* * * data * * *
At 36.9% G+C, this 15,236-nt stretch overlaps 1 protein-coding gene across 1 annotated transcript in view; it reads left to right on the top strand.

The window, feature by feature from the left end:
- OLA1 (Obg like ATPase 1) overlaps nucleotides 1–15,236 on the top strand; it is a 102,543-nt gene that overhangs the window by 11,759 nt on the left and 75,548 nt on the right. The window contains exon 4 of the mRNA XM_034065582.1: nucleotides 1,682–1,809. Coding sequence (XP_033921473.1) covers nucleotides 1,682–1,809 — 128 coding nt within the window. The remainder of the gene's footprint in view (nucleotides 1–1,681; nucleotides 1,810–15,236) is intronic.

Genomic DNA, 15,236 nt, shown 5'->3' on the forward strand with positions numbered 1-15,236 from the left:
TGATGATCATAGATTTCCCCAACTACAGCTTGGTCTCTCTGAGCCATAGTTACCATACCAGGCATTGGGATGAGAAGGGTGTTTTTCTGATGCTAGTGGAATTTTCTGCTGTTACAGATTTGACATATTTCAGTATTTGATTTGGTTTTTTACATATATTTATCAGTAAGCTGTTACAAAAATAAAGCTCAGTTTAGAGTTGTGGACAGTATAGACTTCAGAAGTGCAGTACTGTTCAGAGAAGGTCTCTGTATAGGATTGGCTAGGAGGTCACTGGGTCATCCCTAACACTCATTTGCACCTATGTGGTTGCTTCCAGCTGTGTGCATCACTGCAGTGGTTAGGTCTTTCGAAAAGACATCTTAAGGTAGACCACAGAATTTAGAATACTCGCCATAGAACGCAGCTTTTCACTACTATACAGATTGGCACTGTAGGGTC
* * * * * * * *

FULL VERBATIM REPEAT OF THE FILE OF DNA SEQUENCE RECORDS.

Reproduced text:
At 36.9% G+C, this 15,236-nt stretch overlaps 1 protein-coding gene across 1 annotated transcript in view; it reads left to right on the top strand.

The window, feature by feature from the left end:
- OLA1 (Obg like ATPase 1) overlaps nucleotides 1–15,236 on the top strand; it is a 102,543-nt gene that overhangs the window by 11,759 nt on the left and 75,548 nt on the right. The window contains exon 4 of the mRNA XM_034065582.1: nucleotides 1,682–1,809. Coding sequence (XP_033921473.1) covers nucleotides 1,682–1,809 — 128 coding nt within the window. The remainder of the gene's footprint in view (nucleotides 1–1,681; nucleotides 1,810–15,236) is intronic.

Genomic DNA, 15,236 nt, shown 5'->3' on the forward strand with positions numbered 1-15,236 from the left:
TGATGATCATAGATTTCCCCAACTACAGCTTGGTCTCTCTGAGCCATAGTTACCATACCAGGCATTGGGATGAGAAGGGTGTTTTTCTGATGCTAGTGGAATTTTCTGCTGTTACAGATTTGACATATTTCAGTATTTGATTTGGTTTTTTACATATATTTATCAGTAAGCTGTTACAAAAATAAAGCTCAGTTTAGAGTTGTGGACAGTATAGACTTCAGAAGTGCAGTACTGTTCAGAGAAGGTCTCTGTATAGGATTGGCTAGGAGGTCACTGGGTCATCCCTAACACTCATTTGCACCTATGTGGTTGCTTCCAGCTGTGTGCATCACTGCAGTGGTTAGGTCTTTCGAAAAGACATCTTAAGGTAGACCACAGAATTTAGAATACTCGCCATAGAACGCAGCTTTTCACTACTATACAGATTGGCACTGTAGGGTC